Said winner Lee, “This comes with experience. I felt really well blasting at the beginning and feeling relaxed at the end. This year I really learned how to plan out my races well.”

Hoffa leads Cantwell and Nelson to Beijing

The other two finals were also standouts, but since Ed Gordon is covering Hyleas Fountain’s exceptional Heptathlon - see link in ‘related content’ to right of this story - I’ll tell you about the men’s Shot Put.

After one round, Dan Taylor’s 20.80m was leading, but World champion Reese Hoffa, looking much the most relaxed and comfortable in the ring, took the lead with 20.91 in round two, then followed with 21.13, foul, 21.94 and 22.10. Christian Cantwell, standing fourth after four rounds, then caught successive heaves of 21.24 and 21.71 for second. Adam Nelson squeezed out a 20.89 on his fourth throw to edge Taylor by nine cm.

"Twenty-two (metres) is a gold standard, and to do that under the absolutely incredible pressure that we have here makes me very happy,” said Hoffa.

“In 2004 I was young and naïve. When people expect you to make the team it’s different. A lot more pressure. When you actually make an Olympic team, you just have to take a deep breath and look around you and be thankful for making it through such a talented field.”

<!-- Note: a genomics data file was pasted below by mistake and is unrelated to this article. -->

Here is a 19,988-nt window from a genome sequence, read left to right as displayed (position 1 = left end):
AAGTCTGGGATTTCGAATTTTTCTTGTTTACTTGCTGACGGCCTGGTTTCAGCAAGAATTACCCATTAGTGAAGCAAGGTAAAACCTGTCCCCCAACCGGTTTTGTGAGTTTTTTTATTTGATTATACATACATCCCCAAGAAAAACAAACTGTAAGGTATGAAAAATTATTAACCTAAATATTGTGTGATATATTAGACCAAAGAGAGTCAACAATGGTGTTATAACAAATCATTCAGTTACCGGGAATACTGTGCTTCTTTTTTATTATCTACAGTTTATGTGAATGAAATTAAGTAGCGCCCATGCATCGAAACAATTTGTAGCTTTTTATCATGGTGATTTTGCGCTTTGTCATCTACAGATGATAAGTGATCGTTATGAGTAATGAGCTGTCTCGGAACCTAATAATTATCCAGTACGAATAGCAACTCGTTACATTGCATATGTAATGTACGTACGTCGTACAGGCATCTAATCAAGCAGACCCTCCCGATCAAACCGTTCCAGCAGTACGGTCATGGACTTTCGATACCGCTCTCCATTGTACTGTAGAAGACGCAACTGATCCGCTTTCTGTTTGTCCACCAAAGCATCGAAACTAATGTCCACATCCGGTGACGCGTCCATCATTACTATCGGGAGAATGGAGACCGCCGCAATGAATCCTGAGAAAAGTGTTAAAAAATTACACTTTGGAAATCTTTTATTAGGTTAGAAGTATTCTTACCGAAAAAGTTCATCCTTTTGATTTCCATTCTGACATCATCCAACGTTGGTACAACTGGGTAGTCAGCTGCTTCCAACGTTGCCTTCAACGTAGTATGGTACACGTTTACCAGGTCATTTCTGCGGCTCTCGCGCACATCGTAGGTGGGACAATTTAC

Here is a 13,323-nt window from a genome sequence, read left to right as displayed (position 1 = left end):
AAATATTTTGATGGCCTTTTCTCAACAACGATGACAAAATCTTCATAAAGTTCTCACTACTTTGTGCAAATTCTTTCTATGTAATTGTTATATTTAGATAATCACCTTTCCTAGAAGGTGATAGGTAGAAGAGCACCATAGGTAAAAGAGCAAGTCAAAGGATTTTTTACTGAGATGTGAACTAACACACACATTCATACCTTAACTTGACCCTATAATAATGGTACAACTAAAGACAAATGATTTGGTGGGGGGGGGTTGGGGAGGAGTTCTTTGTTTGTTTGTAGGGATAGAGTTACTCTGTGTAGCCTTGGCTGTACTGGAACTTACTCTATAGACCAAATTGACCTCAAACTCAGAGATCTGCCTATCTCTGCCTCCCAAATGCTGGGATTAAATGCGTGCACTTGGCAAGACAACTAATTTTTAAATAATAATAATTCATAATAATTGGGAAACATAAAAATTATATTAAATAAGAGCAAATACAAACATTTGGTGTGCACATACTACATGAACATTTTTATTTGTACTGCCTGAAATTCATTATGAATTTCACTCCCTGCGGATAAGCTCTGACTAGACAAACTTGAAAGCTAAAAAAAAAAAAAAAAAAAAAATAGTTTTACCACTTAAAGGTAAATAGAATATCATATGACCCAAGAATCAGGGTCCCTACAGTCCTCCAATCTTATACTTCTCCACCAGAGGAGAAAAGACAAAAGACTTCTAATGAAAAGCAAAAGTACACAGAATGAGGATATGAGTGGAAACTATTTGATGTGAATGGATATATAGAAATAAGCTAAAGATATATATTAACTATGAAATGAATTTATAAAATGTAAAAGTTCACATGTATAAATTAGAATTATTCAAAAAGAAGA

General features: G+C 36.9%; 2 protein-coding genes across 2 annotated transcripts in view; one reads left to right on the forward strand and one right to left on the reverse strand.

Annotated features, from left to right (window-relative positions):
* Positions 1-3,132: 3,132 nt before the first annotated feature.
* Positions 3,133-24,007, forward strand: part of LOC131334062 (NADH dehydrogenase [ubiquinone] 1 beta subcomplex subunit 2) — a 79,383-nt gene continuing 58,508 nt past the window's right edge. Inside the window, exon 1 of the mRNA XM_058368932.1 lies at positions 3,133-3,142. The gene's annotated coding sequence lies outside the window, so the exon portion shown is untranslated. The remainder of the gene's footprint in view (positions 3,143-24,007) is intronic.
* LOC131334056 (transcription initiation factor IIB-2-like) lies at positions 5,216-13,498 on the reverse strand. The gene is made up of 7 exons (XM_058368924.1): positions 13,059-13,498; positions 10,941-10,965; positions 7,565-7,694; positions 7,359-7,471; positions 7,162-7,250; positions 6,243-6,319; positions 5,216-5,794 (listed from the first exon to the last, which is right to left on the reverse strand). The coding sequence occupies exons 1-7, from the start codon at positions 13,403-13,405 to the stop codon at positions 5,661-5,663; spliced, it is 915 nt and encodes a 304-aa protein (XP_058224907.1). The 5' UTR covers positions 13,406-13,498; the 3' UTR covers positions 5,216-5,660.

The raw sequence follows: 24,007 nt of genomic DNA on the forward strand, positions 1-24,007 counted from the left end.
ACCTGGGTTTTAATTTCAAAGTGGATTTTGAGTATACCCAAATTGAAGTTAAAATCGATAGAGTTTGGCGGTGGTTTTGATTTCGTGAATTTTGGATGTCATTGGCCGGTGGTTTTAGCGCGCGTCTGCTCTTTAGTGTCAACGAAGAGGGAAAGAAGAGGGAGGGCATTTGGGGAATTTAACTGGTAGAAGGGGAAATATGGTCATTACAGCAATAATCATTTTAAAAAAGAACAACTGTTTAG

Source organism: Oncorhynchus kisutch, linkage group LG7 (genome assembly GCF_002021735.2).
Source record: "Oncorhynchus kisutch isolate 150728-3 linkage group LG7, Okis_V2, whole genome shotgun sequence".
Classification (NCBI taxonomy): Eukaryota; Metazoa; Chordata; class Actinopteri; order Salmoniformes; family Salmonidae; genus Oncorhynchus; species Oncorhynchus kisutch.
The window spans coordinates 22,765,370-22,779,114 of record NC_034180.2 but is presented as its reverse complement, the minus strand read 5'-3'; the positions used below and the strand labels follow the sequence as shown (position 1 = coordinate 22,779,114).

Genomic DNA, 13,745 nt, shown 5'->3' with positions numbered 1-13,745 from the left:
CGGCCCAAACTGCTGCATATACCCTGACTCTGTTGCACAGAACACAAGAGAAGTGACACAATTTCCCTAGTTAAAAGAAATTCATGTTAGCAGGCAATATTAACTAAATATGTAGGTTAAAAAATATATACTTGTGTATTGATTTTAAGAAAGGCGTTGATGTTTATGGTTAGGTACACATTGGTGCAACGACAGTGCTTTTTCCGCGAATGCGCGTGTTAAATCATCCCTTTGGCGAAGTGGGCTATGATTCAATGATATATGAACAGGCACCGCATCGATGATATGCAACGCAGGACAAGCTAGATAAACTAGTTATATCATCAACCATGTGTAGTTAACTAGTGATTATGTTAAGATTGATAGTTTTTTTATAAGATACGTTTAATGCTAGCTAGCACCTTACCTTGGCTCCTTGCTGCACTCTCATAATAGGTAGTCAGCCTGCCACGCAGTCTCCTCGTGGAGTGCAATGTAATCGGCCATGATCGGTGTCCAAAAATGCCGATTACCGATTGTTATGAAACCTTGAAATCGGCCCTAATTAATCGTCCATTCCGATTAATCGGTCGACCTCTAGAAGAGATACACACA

Cantwell, who redeemed his failure to make the team in 2004, said “probably eight of the people out there today could have done something to upset the form chart. (Adam) Nelson got really lucky; usually that mark wouldn’t get you through. He’s fortunate to be going to his third Olympics."

“The real show starts in six weeks. That’s really all I am thinking about because I have nine more throws. Now the fun begins because all today was about was a plane ticket."

James Dunaway for the IAAF

I want to test that timing system, or are they running 95 meters. That Is a PR or a season best for everyone! What the hell. Those times seem real strange!

Agreed. Like I said in another thread…this Olympics will be a circus, watch…what happens in the 400m.

It’s simple math: Extreme heat + a fast track + a tailwind + all the pressure in the world = fast times.

Charlie, I was under the impression that the track at Hayward Field was geared more to middle/long distance runners rather than sprinters?

How the heck do you run a 9.77 easing up?

I wonder wut he split at 80m

You might be right.

The track there has always been lightning fast- even when I was running! Put the right weather conditions with it and- look out!!

1.90 - 1.08 - 0.87 - 0.89 - 0.82 - 0.83 - 0.83 - 0.83 - 0.84 - 0.88

Source: Kebba Tolbert (USATF Development)

Yes, I heard that- you see the final 20m there is very fast while the 80m split is 8.05 vs 8.02 for Ben and 7.98 for Asafa and 8.00 for Usain.

so if he didnt ease up, a 9.75 at best?

At least, probably another WR.

Well I guess we will see tonight provided we get a nice tailwind. But i dont see Gay running 9.71…lol

9.77 Olympic Trials Mens 100 Quarterfinal1 2008 USA Track & Field: http://www.youtube.com/watch?v=Wm7Yn0imsjI